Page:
• Return to proactive reporting and response requirement: The proposed regulations would require an institution to take prompt and effective action to end any prohibited sex discrimination that occurs in its education program or activity, to prevent its recurrence, and to remedy its effects. Non-confidential employees at elementary schools or secondary schools will be required to report conduct that may constitute sex discrimination to the Title IX Coordinator. At a postsecondary institution, employees with authority to take corrective action or who are responsible for administrative leadership, teaching, or advising in the institution’s education program or activity, will be required to report to the Title IX Coordinator information pertaining to students or employees who have been subjected to conduct that may constitute sex discrimination. All other non-confidential employees at a postsecondary institution will be required to either notify the Title IX Coordinator of employee or student sex discrimination, or provide individuals who inform them of conduct that may constitute sex discrimination with the Title IX Coordinator’s contact information or with reporting information.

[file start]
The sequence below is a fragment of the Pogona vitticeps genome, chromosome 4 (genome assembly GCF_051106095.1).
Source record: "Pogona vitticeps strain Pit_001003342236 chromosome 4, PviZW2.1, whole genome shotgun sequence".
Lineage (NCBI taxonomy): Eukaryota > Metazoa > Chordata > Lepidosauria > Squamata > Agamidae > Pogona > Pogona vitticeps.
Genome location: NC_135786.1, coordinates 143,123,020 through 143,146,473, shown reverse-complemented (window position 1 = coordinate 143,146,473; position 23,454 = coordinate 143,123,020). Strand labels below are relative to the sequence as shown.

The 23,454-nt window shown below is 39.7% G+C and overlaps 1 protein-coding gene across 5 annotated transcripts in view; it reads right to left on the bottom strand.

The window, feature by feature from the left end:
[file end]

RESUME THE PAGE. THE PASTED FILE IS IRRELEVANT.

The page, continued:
• Expand who may file a complaint of sex discrimination: Students, employees and individuals who suffered conduct that could constitute sex discrimination while they were participating or attempting to participate in the institution’s education program or activity will be able to file complaints. Individuals will be able to file a Title IX sex discrimination complaint even if they chose to leave the institution’s education program or activity because of the discrimination or for other reasons. Currently, the regulations limit the Title IX complaint process to current students or employees or to individuals attempting to participate in the institution’s education program or activity. The proposed regulations would also allow third parties to report sex discrimination, but the complainant under the proposed regulations is defined at the individual who is alleged to have been subjected to the sex discrimination, not the third party reporter.